Mt. Divine Birth

Mount Divine Birth

Willie and I had grand plans of exploring as much of the Banff National Park and surrounding area as we could. Kananaskis County and Jasper, Yoho, and Kootenay National Parks are all nearby. Unfortunately, a giant snow storm hit and impeded our ability to travel beyond Banff. We spent more sunrises than we would have liked visiting Vermillion Lakes, trying to capture icy mountain reflections with a pink and red sky.

There are actually 3 Vermillion Lakes and they’re all one right after another. I imagine during floods, they turn into one giant lake. The First Vermillion Lake was mostly frozen by the time we arrived and the Third Vermillion Lake, while pretty, didn’t have much exciting shoreline for us to explore. Second Vermillion Lake, however, became our go to sunrise location and we visited on 3 separate occassions.

When we woke for this morning, we weren’t sure if the sky would be entirely clouded over, or entirely clear but we hopped out of bed and drove to the lake anyways. On the drive we noticed that they sky was already glowing purple, illuminated in pre-sunrise glory. This early burn, we knew meant that a beautiful sunrise was coming. Sure enough, once the sun began to approach the horizon, it lit the clouds in beautiful pinks, oranges, and reds. Light beams even managed to streak out from behind Mt. Rundle, giving off a divine appearance.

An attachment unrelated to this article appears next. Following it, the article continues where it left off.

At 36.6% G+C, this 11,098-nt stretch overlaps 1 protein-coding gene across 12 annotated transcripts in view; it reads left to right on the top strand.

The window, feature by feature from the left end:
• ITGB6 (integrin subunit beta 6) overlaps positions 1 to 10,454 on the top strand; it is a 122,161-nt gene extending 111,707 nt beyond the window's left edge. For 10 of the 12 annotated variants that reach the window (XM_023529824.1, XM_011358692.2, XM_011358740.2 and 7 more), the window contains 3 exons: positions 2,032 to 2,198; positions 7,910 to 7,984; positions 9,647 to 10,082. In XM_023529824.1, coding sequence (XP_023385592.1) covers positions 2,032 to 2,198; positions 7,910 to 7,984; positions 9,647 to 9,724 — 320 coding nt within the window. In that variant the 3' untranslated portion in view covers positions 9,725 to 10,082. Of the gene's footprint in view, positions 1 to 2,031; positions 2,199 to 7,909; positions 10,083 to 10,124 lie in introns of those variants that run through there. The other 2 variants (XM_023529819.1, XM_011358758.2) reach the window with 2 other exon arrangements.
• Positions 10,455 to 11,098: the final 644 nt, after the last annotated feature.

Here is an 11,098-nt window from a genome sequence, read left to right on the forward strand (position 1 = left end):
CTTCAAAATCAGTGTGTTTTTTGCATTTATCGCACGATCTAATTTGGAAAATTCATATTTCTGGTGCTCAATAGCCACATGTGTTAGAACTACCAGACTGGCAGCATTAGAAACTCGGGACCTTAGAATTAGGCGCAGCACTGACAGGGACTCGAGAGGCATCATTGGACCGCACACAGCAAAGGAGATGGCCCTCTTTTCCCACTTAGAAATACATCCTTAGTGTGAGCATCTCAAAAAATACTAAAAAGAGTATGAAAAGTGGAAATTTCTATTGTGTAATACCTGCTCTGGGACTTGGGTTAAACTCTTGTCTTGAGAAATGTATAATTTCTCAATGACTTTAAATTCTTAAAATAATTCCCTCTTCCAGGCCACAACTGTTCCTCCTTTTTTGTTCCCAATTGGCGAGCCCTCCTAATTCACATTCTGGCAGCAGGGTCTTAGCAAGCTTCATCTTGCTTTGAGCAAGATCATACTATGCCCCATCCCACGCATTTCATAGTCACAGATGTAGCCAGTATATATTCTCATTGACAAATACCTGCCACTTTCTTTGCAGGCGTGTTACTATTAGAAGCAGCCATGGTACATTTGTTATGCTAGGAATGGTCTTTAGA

Nikon D800 w/Nikkor 24-70mm f/2.8:
50mm, f/10, 1/25 sec, ISO 100

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Aaron M Written by:

Aaron Meyers is a landscape and wedding photographer living in Silicon Valley, CA. His love of the outdoors makes for frequent forays into the Californian wilds, where he delights in the stunning vistas of Yosemite National Park, Lake Tahoe, Big Sur, and the Pacific Coast.